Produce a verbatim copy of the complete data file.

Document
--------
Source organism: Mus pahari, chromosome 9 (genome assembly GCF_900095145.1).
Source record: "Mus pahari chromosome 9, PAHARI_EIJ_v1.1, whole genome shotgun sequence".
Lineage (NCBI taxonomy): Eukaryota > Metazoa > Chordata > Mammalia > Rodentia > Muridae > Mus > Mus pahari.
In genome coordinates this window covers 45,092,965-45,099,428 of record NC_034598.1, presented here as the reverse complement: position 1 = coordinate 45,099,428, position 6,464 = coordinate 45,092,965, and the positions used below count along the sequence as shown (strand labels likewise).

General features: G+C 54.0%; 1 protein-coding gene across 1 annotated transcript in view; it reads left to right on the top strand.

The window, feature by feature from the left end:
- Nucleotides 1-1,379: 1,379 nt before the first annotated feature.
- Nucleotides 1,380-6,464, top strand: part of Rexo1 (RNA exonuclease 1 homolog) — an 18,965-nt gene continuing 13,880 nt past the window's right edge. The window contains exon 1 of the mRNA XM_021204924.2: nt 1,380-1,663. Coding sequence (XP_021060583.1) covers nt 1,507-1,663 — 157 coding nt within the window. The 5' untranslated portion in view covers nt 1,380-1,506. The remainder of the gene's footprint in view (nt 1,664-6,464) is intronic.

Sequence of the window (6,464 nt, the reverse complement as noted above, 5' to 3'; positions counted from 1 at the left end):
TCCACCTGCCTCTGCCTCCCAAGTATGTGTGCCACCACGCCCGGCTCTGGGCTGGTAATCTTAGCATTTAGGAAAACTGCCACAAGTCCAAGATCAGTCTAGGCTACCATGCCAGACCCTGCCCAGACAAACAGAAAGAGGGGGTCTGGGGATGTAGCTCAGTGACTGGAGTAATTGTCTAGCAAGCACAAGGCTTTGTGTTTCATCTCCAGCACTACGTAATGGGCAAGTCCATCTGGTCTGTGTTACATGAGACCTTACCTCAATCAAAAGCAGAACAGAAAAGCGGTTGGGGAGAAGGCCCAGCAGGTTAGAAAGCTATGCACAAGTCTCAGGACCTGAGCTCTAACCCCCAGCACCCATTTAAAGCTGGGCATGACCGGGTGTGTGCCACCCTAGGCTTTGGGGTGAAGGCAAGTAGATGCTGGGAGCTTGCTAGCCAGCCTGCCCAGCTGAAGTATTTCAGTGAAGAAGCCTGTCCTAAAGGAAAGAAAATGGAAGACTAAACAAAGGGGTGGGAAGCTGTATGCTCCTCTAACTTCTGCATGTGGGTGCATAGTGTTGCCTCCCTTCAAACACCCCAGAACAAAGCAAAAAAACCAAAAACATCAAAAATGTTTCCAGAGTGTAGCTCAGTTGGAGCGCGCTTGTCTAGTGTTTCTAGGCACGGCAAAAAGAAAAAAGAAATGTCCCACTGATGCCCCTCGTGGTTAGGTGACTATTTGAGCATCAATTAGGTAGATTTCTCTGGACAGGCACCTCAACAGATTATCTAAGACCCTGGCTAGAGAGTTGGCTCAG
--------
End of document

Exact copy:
Source organism: Mus pahari, chromosome 9 (genome assembly GCF_900095145.1).
Source record: "Mus pahari chromosome 9, PAHARI_EIJ_v1.1, whole genome shotgun sequence".
Lineage (NCBI taxonomy): Eukaryota > Metazoa > Chordata > Mammalia > Rodentia > Muridae > Mus > Mus pahari.
In genome coordinates this window covers 45,092,965-45,099,428 of record NC_034598.1, presented here as the reverse complement: position 1 = coordinate 45,099,428, position 6,464 = coordinate 45,092,965, and the positions used below count along the sequence as shown (strand labels likewise).

General features: G+C 54.0%; 1 protein-coding gene across 1 annotated transcript in view; it reads left to right on the top strand.

The window, feature by feature from the left end:
- Nucleotides 1-1,379: 1,379 nt before the first annotated feature.
- Nucleotides 1,380-6,464, top strand: part of Rexo1 (RNA exonuclease 1 homolog) — an 18,965-nt gene continuing 13,880 nt past the window's right edge. The window contains exon 1 of the mRNA XM_021204924.2: nt 1,380-1,663. Coding sequence (XP_021060583.1) covers nt 1,507-1,663 — 157 coding nt within the window. The 5' untranslated portion in view covers nt 1,380-1,506. The remainder of the gene's footprint in view (nt 1,664-6,464) is intronic.

Sequence of the window (6,464 nt, the reverse complement as noted above, 5' to 3'; positions counted from 1 at the left end):
TCCACCTGCCTCTGCCTCCCAAGTATGTGTGCCACCACGCCCGGCTCTGGGCTGGTAATCTTAGCATTTAGGAAAACTGCCACAAGTCCAAGATCAGTCTAGGCTACCATGCCAGACCCTGCCCAGACAAACAGAAAGAGGGGGTCTGGGGATGTAGCTCAGTGACTGGAGTAATTGTCTAGCAAGCACAAGGCTTTGTGTTTCATCTCCAGCACTACGTAATGGGCAAGTCCATCTGGTCTGTGTTACATGAGACCTTACCTCAATCAAAAGCAGAACAGAAAAGCGGTTGGGGAGAAGGCCCAGCAGGTTAGAAAGCTATGCACAAGTCTCAGGACCTGAGCTCTAACCCCCAGCACCCATTTAAAGCTGGGCATGACCGGGTGTGTGCCACCCTAGGCTTTGGGGTGAAGGCAAGTAGATGCTGGGAGCTTGCTAGCCAGCCTGCCCAGCTGAAGTATTTCAGTGAAGAAGCCTGTCCTAAAGGAAAGAAAATGGAAGACTAAACAAAGGGGTGGGAAGCTGTATGCTCCTCTAACTTCTGCATGTGGGTGCATAGTGTTGCCTCCCTTCAAACACCCCAGAACAAAGCAAAAAAACCAAAAACATCAAAAATGTTTCCAGAGTGTAGCTCAGTTGGAGCGCGCTTGTCTAGTGTTTCTAGGCACGGCAAAAAGAAAAAAGAAATGTCCCACTGATGCCCCTCGTGGTTAGGTGACTATTTGAGCATCAATTAGGTAGATTTCTCTGGACAGGCACCTCAACAGATTATCTAAGACCCTGGCTAGAGAGTTGGCTCAG